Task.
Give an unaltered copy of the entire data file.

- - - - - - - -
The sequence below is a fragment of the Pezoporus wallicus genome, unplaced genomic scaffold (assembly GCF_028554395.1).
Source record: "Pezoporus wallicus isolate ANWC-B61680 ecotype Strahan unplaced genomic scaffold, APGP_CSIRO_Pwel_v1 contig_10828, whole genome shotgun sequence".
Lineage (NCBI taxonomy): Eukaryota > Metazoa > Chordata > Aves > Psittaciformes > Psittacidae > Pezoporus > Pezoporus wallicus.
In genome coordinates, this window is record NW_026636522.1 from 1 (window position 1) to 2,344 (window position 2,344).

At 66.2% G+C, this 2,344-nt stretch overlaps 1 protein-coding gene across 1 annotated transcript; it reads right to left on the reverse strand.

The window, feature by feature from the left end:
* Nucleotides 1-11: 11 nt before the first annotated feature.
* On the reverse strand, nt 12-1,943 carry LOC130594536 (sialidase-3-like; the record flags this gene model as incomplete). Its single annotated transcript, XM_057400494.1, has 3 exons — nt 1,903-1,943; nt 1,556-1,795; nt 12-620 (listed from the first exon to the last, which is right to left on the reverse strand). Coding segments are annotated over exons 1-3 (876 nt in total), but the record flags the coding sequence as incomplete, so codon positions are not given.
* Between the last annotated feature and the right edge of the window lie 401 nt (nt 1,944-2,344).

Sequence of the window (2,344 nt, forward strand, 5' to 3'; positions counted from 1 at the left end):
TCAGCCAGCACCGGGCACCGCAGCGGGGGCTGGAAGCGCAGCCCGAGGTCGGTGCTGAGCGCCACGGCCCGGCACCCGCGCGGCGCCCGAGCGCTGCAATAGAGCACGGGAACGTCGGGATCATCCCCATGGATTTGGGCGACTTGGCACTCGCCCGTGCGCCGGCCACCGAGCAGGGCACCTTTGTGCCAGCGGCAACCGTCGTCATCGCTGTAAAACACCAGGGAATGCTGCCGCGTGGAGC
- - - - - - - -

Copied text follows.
The sequence below is a fragment of the Pezoporus wallicus genome, unplaced genomic scaffold (assembly GCF_028554395.1).
Source record: "Pezoporus wallicus isolate ANWC-B61680 ecotype Strahan unplaced genomic scaffold, APGP_CSIRO_Pwel_v1 contig_10828, whole genome shotgun sequence".
Lineage (NCBI taxonomy): Eukaryota > Metazoa > Chordata > Aves > Psittaciformes > Psittacidae > Pezoporus > Pezoporus wallicus.
In genome coordinates, this window is record NW_026636522.1 from 1 (window position 1) to 2,344 (window position 2,344).

At 66.2% G+C, this 2,344-nt stretch overlaps 1 protein-coding gene across 1 annotated transcript; it reads right to left on the reverse strand.

The window, feature by feature from the left end:
* Nucleotides 1-11: 11 nt before the first annotated feature.
* On the reverse strand, nt 12-1,943 carry LOC130594536 (sialidase-3-like; the record flags this gene model as incomplete). Its single annotated transcript, XM_057400494.1, has 3 exons — nt 1,903-1,943; nt 1,556-1,795; nt 12-620 (listed from the first exon to the last, which is right to left on the reverse strand). Coding segments are annotated over exons 1-3 (876 nt in total), but the record flags the coding sequence as incomplete, so codon positions are not given.
* Between the last annotated feature and the right edge of the window lie 401 nt (nt 1,944-2,344).

Sequence of the window (2,344 nt, forward strand, 5' to 3'; positions counted from 1 at the left end):
TCAGCCAGCACCGGGCACCGCAGCGGGGGCTGGAAGCGCAGCCCGAGGTCGGTGCTGAGCGCCACGGCCCGGCACCCGCGCGGCGCCCGAGCGCTGCAATAGAGCACGGGAACGTCGGGATCATCCCCATGGATTTGGGCGACTTGGCACTCGCCCGTGCGCCGGCCACCGAGCAGGGCACCTTTGTGCCAGCGGCAACCGTCGTCATCGCTGTAAAACACCAGGGAATGCTGCCGCGTGGAGC